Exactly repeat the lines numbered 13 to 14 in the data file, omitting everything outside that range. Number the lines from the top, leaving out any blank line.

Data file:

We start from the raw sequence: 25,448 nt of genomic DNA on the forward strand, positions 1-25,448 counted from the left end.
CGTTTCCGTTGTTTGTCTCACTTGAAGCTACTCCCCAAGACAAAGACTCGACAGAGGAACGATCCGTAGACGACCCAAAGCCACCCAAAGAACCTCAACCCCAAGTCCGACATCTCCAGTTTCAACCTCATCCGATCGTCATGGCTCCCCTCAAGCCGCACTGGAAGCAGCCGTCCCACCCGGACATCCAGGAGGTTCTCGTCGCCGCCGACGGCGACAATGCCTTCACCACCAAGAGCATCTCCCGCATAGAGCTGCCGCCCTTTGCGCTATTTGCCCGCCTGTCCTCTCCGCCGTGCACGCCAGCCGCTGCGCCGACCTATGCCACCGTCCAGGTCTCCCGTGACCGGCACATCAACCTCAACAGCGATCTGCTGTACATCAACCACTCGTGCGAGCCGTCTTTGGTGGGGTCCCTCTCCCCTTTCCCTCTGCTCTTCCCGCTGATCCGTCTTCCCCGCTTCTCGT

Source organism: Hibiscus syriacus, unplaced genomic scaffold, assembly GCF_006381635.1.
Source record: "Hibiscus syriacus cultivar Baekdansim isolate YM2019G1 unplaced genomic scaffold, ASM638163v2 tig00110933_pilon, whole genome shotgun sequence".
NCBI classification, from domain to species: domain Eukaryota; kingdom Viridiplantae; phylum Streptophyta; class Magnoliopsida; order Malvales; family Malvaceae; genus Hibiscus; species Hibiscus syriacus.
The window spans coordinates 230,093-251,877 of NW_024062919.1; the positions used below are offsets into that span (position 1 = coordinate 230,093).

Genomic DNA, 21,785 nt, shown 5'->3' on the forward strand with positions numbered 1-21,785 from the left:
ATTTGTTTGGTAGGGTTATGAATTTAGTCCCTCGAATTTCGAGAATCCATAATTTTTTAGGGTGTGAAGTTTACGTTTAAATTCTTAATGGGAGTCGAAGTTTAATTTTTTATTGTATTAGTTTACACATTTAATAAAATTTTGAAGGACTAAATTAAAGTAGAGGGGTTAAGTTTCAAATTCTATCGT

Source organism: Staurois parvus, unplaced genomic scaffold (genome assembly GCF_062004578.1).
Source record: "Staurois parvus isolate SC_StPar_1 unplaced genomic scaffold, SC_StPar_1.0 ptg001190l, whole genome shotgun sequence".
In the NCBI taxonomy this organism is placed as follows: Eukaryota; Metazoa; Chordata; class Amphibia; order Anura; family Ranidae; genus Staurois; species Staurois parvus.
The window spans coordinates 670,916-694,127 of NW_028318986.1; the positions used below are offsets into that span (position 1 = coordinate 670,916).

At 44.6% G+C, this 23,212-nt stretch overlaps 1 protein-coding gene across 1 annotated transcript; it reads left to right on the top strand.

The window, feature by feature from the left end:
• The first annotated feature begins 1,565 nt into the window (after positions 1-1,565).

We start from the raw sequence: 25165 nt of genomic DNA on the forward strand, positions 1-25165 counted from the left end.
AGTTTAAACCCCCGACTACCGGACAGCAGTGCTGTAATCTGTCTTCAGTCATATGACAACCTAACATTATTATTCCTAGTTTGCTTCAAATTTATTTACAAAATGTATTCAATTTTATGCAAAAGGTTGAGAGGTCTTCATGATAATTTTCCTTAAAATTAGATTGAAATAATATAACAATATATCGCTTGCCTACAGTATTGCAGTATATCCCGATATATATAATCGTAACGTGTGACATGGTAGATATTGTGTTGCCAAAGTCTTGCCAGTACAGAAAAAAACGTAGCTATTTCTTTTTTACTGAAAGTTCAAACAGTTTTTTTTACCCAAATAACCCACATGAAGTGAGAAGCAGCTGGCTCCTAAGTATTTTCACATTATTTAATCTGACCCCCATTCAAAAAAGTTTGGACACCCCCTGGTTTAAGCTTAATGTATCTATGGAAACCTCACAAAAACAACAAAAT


At 44.6% G+C, this 23,212-nt stretch overlaps 1 protein-coding gene across 1 annotated transcript; it reads left to right on the top strand.

The window, feature by feature from the left end: